Her­bert Fried­man

BORN NEWHAVEN, CON­NECTI­CUT, SEPTEM­BER 25, 1918. DIED NEW YORK, MARCH 31, 2008, AGED 89.

The Jewish Chronicle - - Obituaries -

THE FUNDRAISER for Deb­o­rah Lip­stadt’s le­gal fight against David Irv­ing, Rabbi Her­bert Fried­man was one of Amer­i­can Jewry’s most pro­lific lead­ers, writes Nathan Jeffay.

His many other roles in­cluded serv­ing as a US army chap­lain, Ha­ganah peo­ple-traf­ficker and arms-trans­porter, head­ing a ma­jor Jewish char­ity, and train­ing hun­dreds of Jewish com­mu­nal lead­ers.

The son of East Euro­pean im­mi­grants, he grad­u­ated from Yale in 1938 and pro­ceeded to study at the He­brew Union Col­lege, the Re­form Ju­daism train­ing cen­tre, where he was or­dained as a rabbi in 1943.

Dur­ing the Sec­ond World War he served as an Amer­i­can army chap­lain and be­came ad­viser on Jewish af­fairs to the com­man­der of US oc­cu­pa­tion forces in Ger­many.

In the fraught weeks and months af­ter lib­er­a­tion, he helped many sur­vivors on a prac­ti­cal and spir­i­tual level, and turned Ber­lin Town Hall into the venue for a seder in 1946.

Hav­ing wit­nessed the Jews stream­ing out of the camps, he saw his next re­spon­si­bil­ity as en­sur­ing their pas­sage to Pales­tine.

Serv­ing in the Ha­ganah, Is­rael’s prestate army, at the re­quest of Zion­ist leader and Is­rael’s fu­ture first prime min­is­ter David Ben Gu­rion, he helped orches­trate the il­le­gal ship­ments of Jews to Pales­tine.

He com­man­deered Amer­i­can army trucks and trans­ported sur­vivors to Ital­ian ports where they boarded ships for Pales­tine. He also helped with the pro­vi­sion of arms to the Ha­ganah.

Re­turn­ing to the US in 1954, he con­tin­ued to help the young state’s de­vel­op­ment. He be­came ex­ec­u­tive vice-chair­man of the ma­jor Amer­i­can fundrais­ing body for Is­rael, the United Jewish Ap­peal, which now in­cluded the United Jewish Com­mu­ni­ties.

He is be­lieved to have raised over £1.5 bil­lion for Is­rael dur­ing his 17 years in the job. One of his ma­jor achieve­ments was rais­ing money for the con­struc­tion of 119 schools, to rem­edy the un­der-achieve­ment of Sephardi im­mi­grants. He also pi­o­neered the con­cept of sol­i­dar­ity vis­its to Is­rael.

When he left the UJA in 1972, he moved to Is­rael where he helped to build the pres­ence of Re­form Ju­daism. He was se­nior ex­ec­u­tive with the World Union for Pro­gres­sive Ju­daism and founded the Jerusalem So­ci­ety for the Ad­vance­ment of Ed­u­ca­tion and Cul­ture.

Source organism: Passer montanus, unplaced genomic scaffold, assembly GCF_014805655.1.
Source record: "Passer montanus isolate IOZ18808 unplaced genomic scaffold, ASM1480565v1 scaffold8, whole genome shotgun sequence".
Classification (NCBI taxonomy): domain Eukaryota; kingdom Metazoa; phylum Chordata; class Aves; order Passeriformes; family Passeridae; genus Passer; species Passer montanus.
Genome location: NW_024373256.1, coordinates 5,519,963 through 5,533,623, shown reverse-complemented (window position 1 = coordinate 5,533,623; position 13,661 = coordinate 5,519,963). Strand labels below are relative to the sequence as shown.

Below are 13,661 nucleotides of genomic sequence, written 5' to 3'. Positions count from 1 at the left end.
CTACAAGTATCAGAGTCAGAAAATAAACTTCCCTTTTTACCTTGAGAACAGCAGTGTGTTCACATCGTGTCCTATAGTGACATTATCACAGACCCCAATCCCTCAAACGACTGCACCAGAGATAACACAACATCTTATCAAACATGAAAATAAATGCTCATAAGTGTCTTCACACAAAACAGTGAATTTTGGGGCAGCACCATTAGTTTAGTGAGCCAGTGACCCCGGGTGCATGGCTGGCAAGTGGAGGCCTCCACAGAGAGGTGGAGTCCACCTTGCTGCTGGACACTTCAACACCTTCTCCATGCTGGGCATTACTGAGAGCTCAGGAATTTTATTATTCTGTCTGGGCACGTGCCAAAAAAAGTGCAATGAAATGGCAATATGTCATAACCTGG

In 1978 he re­turned to the US and be­came pres­i­dent of the Amer­i­can Friends of Tel Aviv Univer­sity. He left the post in 1985 and, to­gether with cloth­ing re­tailer Les­lie H Wexner, set up an in­sti­tu­tion to boost Jewish lead­er­ship.

Head­ing the Wexner Her­itage Foun­da­tion for a decade, he trained hun­dreds of peo­ple to take lead­er­ship roles in Jewish com­mu­ni­ties. Its grad­u­ates to­day lead com­mu­ni­ties in 31 cities across North Amer­ica. Many of them set up plu­ral­is­tic Jewish day schools, which he viewed as es­sen­tial for the fu­ture well­be­ing of North Amer­i­can Jewry.

The foun­da­tion’s longserv­ing staff mem­bers in­clude his­to­rian Deb­o­rah Lip­stadt, who was sued for li­bel by the Holo­caust de­nier and re­vi­sion­ist his­to­rian, David Irv­ing, in the English courts. She suc­cess­fully de­fended her­self in a head­line­grab­bing High Court case in 2000.

Dr Lip­stadt recorded in her mem­oirs her shock at learn­ing that her le­gal costs would ex­ceed £500,000. Al­though Rabbi Fried­man had re­tired as di­rec­tor of the foun­da­tion, he was still in­volved in its work and told her that he would take care of her wel­fare and the fi­nances of the case.

The rea­son for his con­cern was, as he told the Jewish scholar: “Irv­ing set his sights on you, but it’s the en­tire Jewish com­mu­nity and his­tor­i­cal truth that he is aiming at.”

A keen reader and art col­lec­tor, Rabbi Fried­man is sur­vived by his sec­ond wife, Francine; two daugh­ters and a son from his first mar­riage; two sons from his sec­ond mar­riage; four grand­chil­dren; and two great-grand­chil­dren.

Her­bert Fried­man: Amer­i­can-Jewish leader

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